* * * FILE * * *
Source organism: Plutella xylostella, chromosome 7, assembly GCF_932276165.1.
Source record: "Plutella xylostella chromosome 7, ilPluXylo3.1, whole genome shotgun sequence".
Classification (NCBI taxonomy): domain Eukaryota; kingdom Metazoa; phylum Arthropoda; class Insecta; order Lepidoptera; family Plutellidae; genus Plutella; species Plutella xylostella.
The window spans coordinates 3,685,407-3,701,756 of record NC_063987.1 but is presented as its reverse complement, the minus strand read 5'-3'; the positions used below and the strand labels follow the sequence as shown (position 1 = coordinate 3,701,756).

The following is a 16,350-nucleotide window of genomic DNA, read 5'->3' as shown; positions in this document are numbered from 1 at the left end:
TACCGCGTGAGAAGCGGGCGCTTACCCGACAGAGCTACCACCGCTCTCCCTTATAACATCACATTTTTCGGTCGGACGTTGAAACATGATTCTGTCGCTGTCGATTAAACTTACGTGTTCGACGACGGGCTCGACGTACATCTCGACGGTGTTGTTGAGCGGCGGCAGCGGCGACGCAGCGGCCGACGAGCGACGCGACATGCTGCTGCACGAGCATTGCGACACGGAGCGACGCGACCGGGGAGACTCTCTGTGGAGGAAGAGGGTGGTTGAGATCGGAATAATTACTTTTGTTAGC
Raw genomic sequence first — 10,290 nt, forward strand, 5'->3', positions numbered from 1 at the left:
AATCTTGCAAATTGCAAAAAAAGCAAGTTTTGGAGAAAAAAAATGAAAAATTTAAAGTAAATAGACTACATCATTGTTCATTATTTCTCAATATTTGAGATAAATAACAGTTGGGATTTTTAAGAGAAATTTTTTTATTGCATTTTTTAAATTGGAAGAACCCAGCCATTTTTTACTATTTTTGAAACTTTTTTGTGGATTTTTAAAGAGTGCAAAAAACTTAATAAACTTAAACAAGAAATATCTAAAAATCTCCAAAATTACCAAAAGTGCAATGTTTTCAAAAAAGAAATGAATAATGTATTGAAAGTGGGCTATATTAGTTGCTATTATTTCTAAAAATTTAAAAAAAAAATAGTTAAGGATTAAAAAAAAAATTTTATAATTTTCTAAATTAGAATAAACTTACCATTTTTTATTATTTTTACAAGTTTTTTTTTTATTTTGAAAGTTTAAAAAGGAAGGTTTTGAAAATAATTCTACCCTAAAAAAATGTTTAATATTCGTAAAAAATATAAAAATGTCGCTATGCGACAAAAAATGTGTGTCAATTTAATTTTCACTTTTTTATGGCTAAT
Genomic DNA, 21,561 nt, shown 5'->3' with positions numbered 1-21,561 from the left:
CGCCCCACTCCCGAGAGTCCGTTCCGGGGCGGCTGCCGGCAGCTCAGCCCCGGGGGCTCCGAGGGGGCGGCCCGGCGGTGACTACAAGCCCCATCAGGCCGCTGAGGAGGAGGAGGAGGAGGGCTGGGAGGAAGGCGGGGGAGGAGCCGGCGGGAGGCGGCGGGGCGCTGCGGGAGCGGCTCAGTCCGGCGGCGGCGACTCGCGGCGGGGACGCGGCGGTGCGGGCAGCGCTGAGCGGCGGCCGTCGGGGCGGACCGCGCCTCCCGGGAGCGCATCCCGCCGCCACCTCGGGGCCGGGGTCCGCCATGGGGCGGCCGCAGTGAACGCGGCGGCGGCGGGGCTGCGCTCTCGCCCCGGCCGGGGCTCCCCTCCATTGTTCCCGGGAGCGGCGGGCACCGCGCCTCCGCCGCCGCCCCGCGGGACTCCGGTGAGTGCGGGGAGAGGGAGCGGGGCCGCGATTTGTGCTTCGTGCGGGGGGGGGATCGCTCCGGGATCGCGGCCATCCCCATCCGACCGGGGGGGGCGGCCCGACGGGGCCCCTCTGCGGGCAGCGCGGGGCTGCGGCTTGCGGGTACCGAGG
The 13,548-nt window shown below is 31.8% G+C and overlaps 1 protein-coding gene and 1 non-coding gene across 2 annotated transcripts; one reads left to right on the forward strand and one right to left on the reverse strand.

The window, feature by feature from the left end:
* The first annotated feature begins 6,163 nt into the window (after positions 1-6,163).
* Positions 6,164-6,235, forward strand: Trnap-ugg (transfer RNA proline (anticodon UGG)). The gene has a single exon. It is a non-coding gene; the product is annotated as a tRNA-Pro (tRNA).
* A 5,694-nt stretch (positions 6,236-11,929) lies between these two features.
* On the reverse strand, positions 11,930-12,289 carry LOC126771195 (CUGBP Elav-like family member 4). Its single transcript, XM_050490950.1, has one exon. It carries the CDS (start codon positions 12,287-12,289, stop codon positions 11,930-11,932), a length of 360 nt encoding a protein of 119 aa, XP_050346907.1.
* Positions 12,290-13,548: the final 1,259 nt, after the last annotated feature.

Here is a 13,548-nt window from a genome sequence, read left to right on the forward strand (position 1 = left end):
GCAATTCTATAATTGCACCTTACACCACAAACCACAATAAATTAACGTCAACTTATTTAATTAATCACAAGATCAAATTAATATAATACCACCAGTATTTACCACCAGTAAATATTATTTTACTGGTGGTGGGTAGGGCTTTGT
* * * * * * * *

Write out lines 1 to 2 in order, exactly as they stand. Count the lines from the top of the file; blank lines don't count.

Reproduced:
Source organism: Plutella xylostella, chromosome 7, assembly GCF_932276165.1.
Source record: "Plutella xylostella chromosome 7, ilPluXylo3.1, whole genome shotgun sequence".